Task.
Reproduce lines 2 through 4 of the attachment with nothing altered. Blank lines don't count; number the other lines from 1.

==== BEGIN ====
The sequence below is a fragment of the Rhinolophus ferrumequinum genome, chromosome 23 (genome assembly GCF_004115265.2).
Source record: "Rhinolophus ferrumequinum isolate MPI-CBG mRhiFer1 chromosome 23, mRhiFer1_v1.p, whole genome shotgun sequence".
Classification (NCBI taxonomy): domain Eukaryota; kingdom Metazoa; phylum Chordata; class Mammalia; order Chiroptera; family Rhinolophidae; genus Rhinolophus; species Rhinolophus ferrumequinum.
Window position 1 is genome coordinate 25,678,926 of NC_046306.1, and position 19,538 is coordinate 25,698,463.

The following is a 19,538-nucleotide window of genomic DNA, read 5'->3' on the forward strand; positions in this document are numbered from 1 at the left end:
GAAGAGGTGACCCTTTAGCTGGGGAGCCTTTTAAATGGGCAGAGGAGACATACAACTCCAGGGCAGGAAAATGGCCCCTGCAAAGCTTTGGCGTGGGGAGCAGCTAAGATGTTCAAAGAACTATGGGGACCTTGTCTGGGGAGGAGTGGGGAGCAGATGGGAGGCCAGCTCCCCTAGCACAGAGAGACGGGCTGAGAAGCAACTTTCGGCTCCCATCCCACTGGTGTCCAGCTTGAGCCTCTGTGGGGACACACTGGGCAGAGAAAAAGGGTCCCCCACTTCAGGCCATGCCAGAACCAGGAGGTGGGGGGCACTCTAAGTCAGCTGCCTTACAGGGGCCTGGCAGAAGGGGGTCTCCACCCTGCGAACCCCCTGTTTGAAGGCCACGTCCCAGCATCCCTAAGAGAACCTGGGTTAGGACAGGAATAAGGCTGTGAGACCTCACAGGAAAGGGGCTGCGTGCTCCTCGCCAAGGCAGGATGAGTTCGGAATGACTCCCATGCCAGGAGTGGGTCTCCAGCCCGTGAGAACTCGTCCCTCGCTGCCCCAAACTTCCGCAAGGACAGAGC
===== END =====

Source record: "Rhinolophus ferrumequinum isolate MPI-CBG mRhiFer1 chromosome 23, mRhiFer1_v1.p, whole genome shotgun sequence".
Classification (NCBI taxonomy): domain Eukaryota; kingdom Metazoa; phylum Chordata; class Mammalia; order Chiroptera; family Rhinolophidae; genus Rhinolophus; species Rhinolophus ferrumequinum.
Window position 1 is genome coordinate 25,678,926 of NC_046306.1, and position 19,538 is coordinate 25,698,463.